Working to conserve dragonflies and their wetland habitats

Libellula fulva

Scarce Chaser Female

Scarce Chaser Female
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Scarce Chaser Male

Scarce Chaser Male
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Scarce Chaser

Latin Name: 
Libellula fulva
TVK: 
NBNSYS0000005638
Group: 
Dragonflies
Family: 
Libellulidae - Chasers, Skimmers and Darters

Length: 40-49mm

The mature male Scarce Chaser possesses pale blue pruinescence on the abdomen. Its eyes are blue. However, prior to maturation the male and female look very similar and are highly distinctive with vivid orange colouration, black triangular shaped markings on the upper surface of each abdominal segment and dark bases to the wings.  Synchronised emergence usually begins towards the end of May, and adults can be seen on the wing until early August.

Habitat: 

The Scarce Chaser is a species of Lowland river floodplains and usually inhabits slow-flowing, meandering rivers and large dykes. Occasionally mature gravel pits and nearby ponds also support populations. Inhabited sites characteristically have good water quality, which supports submerged and floating plants as well as prolific stands of emergent vegetation. Ovipositing females require areas of slow flowing open water, and the adults require some shrub or tree shelter.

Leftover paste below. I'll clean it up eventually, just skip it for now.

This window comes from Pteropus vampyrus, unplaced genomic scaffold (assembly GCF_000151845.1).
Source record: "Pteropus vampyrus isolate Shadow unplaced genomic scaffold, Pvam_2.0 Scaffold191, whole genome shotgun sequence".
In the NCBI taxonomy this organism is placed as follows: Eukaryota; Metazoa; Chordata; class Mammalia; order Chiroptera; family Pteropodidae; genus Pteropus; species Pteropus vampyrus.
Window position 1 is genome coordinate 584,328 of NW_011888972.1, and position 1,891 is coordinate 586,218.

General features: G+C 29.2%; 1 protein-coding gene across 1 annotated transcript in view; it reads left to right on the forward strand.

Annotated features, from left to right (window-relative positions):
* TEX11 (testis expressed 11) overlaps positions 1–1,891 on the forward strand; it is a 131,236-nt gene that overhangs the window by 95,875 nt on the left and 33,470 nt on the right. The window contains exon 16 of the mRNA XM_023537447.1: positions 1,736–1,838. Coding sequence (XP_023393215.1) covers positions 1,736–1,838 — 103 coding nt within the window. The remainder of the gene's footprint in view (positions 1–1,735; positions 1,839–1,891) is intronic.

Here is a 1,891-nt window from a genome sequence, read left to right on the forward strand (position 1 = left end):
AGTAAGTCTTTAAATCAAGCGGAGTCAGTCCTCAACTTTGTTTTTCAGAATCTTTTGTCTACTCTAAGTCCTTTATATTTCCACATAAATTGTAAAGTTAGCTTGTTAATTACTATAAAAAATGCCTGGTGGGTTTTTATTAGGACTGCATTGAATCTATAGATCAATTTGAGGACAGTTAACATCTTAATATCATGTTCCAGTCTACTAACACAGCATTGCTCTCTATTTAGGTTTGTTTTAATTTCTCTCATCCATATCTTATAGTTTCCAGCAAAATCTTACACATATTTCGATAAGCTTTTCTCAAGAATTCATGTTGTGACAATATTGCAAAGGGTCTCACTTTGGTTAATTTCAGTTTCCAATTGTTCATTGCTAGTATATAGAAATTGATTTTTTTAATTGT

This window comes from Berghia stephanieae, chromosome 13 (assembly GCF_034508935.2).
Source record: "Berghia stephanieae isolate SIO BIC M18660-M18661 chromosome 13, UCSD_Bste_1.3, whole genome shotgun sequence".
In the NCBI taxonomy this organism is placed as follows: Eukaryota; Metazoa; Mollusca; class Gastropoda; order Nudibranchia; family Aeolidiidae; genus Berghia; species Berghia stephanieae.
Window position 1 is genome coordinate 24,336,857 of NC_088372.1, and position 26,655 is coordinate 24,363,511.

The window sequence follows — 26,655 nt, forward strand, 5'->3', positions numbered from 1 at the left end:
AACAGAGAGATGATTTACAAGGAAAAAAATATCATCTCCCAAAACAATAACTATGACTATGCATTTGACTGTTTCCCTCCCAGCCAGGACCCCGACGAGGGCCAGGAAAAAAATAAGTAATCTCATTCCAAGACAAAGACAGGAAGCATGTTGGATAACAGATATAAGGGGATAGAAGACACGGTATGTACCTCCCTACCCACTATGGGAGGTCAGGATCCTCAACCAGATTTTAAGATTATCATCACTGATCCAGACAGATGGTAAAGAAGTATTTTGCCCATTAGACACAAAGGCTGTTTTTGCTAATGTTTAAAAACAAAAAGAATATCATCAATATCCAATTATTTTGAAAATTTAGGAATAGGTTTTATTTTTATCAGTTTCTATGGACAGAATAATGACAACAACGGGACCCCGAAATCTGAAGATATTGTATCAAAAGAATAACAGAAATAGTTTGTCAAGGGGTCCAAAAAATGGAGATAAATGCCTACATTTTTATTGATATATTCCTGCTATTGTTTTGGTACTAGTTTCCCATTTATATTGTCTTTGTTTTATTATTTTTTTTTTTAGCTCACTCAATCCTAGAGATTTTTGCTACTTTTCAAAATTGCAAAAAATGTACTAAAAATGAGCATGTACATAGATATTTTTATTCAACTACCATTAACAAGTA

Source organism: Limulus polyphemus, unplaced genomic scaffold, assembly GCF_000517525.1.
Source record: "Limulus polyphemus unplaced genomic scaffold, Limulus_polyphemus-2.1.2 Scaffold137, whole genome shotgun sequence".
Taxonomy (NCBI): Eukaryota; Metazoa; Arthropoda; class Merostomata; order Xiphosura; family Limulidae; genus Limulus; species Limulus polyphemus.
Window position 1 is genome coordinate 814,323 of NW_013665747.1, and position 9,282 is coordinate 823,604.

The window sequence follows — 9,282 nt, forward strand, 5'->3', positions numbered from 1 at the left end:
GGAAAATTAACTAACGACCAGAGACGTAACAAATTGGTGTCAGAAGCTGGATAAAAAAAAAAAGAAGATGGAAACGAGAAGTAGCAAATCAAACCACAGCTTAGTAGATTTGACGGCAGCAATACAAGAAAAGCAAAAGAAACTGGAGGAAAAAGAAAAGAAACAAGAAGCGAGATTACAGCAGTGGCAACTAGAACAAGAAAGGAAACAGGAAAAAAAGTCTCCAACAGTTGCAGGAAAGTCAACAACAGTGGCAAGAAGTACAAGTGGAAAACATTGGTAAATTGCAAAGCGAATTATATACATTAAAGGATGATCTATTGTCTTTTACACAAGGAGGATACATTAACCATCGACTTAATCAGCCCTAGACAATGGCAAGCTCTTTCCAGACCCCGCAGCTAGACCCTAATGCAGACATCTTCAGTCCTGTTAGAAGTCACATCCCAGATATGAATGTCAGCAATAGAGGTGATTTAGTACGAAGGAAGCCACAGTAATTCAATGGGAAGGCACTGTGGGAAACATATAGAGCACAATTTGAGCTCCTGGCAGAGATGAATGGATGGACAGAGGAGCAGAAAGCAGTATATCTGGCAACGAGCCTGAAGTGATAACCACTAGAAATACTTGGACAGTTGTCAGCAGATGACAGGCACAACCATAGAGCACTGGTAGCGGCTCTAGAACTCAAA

Status & Distribution: 

L. fulva is scarce in Britain and is consequently listed under category 3 (scarce) in the British Red Data Book on Insects.
The Scarce Chaser is restricted to 6 main localities in Norfolk/Suffolk, Sussex, Wiltshire/Somerset, Cambridgeshire, Kent and Dorset/Hampshire. Populations appear to be stable and there is evidence that suggests that it may be expanding its range. 

Similar species: 

The male could be confused with Black-tailed Skimmer or Keeled Skimmer. The blue eyes help to distinguish it.

Identification Notes: 
  • The mature male Scarce Chaser possesses pale blue pruinescence on the abdomen and blue eyes. Prior to maturity the male and female look very similar and are highly distinctive with vivid orange colouration.
  • The Scarce Chaser is a species of Lowland river floodplains and usually inhabits slow-flowing, meandering rivers and large dykes.
  • Although scarce in Britain there is evidence that suggests that it is expanding its range.
  • Length: 40-49mm
  • May – July
Threats: 

The main threats to this species come from the inappropriate river management, river improvement schemes, pollution, eutrophication, over-shading, changing water levels and excessive boat traffic.

Management: 

General management principles include maintaining inhabited sites and the adjacent landscape, controlling water quality, controlling boating activity, and undertaking monitoring and research. There are also best practice guidelines for managing inhabited sites, particularly regarding dredging, management of aquatic vegetation, and scrub control.

Management Fact File: 
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